Madrid, Jul 19 (EFE).- Pablo Picasso returned to Madrid’s Prado museum with his painting Bust of a Woman, which is displayed among artworks by Spain’s greatest painters, notably Diego Velazquez and El Greco.
The painting represents the relationship between the Malaga artist and the museum, where as a student he used to contemplate the works of his favorite painters.
“Here he soaked up Goya, Velazquez and El Greco. That experience was fundamental in his way of conceiving art,” said Prado museum director, Miguel Falomir.
The painting, a 1943 vivid portrait of a woman reflecting the outbreak of violence in World War II, was donated by Aramont Art Collection to American Friends of the Prado Museum.
Prado has hung the painting close to Velazquez’s Jester Calabacillas portrait, as well as several of El Greco’s artworks, the two artists who deeply influenced Picasso.
Picasso’s painting reopened the debate on reordering collections between the Prado and Reina Sofia Museum. A royal decree in 1995 marked Picasso’s birth year as the dividing line between the two art galleries; artworks of artists born before 1881 go to Prado while those born after go to Reina Sofia.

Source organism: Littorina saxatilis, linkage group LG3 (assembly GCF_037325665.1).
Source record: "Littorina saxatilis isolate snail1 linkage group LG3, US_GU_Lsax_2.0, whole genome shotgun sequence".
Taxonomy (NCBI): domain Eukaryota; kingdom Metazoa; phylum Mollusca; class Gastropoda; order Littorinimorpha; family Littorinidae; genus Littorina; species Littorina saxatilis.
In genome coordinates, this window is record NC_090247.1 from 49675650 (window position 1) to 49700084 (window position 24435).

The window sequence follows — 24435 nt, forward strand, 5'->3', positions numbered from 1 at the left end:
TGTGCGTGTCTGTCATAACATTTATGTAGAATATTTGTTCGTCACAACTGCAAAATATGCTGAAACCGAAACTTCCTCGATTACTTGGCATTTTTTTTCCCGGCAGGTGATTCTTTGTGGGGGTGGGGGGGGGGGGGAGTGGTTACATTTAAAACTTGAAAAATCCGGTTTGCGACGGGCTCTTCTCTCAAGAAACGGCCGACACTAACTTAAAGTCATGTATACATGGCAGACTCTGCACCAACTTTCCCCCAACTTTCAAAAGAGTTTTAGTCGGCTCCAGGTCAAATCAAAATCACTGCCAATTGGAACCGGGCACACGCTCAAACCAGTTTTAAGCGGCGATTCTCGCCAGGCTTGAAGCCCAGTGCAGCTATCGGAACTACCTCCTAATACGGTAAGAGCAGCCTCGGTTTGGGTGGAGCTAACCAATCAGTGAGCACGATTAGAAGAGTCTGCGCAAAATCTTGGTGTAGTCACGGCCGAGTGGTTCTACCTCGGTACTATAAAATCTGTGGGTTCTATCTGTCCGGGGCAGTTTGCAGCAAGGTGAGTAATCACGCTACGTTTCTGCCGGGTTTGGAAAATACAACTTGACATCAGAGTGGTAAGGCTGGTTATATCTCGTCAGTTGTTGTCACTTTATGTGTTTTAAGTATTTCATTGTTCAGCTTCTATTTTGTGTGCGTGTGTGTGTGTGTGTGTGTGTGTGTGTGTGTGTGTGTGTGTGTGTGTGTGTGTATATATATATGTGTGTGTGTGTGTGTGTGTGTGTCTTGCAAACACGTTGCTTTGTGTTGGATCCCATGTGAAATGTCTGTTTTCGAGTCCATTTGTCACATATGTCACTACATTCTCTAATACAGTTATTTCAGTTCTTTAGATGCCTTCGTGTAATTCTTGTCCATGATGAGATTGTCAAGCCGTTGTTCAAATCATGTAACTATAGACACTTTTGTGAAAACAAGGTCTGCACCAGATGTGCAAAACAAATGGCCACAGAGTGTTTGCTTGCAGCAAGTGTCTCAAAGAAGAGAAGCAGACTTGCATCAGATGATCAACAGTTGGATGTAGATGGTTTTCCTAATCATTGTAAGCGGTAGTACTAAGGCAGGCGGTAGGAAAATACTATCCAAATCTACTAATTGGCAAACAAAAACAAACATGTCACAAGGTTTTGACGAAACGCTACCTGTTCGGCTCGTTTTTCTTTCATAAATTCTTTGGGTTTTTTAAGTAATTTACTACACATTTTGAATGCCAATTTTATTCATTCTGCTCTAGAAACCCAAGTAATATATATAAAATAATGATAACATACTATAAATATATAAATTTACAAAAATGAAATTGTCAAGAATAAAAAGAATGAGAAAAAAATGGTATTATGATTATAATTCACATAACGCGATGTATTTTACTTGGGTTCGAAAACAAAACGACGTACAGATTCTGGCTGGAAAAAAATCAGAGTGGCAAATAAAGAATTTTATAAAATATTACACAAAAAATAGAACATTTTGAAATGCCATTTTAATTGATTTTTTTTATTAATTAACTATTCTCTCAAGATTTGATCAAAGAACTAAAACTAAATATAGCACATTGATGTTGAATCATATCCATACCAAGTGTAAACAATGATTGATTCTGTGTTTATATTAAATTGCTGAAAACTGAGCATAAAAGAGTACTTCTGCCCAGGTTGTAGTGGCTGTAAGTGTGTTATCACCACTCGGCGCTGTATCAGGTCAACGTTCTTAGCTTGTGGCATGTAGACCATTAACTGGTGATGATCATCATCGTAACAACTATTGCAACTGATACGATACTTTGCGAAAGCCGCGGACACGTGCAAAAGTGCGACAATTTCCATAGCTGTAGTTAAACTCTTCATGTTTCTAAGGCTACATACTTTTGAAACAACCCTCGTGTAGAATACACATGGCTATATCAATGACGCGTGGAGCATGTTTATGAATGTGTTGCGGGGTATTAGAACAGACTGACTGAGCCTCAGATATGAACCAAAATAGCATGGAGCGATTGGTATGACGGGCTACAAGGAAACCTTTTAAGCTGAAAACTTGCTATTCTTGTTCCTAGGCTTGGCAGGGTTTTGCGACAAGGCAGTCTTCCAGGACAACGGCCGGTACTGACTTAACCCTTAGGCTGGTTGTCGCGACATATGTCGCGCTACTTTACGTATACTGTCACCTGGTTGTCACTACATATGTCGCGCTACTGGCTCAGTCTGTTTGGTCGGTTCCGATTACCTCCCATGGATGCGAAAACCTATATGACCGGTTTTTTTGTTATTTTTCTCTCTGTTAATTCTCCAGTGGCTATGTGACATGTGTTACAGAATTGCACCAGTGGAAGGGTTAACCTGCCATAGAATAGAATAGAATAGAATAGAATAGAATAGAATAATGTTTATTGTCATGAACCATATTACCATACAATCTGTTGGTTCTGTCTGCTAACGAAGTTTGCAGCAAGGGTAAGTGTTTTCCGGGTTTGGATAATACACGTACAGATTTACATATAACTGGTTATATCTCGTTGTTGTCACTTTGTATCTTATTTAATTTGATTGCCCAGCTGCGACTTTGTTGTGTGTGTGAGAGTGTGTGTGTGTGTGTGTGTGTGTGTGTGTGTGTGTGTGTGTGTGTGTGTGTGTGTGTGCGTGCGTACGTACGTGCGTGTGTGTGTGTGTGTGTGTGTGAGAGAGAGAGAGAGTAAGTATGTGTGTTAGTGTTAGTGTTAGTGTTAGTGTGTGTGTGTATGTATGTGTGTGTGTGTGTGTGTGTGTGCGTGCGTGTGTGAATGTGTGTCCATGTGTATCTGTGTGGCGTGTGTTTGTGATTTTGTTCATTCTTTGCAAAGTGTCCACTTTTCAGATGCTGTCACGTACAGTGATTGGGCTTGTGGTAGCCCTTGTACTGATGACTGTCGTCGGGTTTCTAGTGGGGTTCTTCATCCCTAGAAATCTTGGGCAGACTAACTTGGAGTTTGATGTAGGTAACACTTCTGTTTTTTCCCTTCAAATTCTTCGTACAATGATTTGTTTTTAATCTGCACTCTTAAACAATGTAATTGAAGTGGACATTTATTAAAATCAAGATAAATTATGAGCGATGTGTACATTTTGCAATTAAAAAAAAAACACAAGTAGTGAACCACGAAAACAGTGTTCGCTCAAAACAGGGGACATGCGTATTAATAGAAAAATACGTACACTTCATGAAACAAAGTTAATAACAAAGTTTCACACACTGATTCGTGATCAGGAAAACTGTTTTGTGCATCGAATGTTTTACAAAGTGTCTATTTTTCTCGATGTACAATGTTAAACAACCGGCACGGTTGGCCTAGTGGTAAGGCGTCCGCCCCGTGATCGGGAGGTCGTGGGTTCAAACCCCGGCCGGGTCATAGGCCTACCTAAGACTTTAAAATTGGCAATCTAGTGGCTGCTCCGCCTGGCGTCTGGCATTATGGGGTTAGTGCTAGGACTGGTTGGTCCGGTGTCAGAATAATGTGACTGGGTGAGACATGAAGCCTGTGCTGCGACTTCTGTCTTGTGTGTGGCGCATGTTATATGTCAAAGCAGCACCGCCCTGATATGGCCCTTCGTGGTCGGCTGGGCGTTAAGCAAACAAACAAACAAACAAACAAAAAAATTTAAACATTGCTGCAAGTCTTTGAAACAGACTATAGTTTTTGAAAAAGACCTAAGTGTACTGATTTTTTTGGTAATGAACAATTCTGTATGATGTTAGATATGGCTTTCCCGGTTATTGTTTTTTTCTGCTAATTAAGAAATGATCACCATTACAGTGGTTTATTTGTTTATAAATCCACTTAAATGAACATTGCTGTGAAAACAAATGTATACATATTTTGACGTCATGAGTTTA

The operation has been carried out “with exquisite intelligence and care” by the Prado, together with the Ministry of Culture and the Spanish Bar Association after holding talks with the Reina Sofia, according to the president of the royal board of trustees of the museum, Javier Solana.
“Neither the Prado nor the ministry commits illegal acts, (the donation) is absolutely in accordance with the law,” Falomir says during the unveiling of the artwork.
Javier Portus, head of the museum’s conservation of Spanish painting until 1800, says the “works of the past and the present illuminate each other.”
Velazquez and El Greco “allow us to better understand” Picasso, and vice versa, he adds.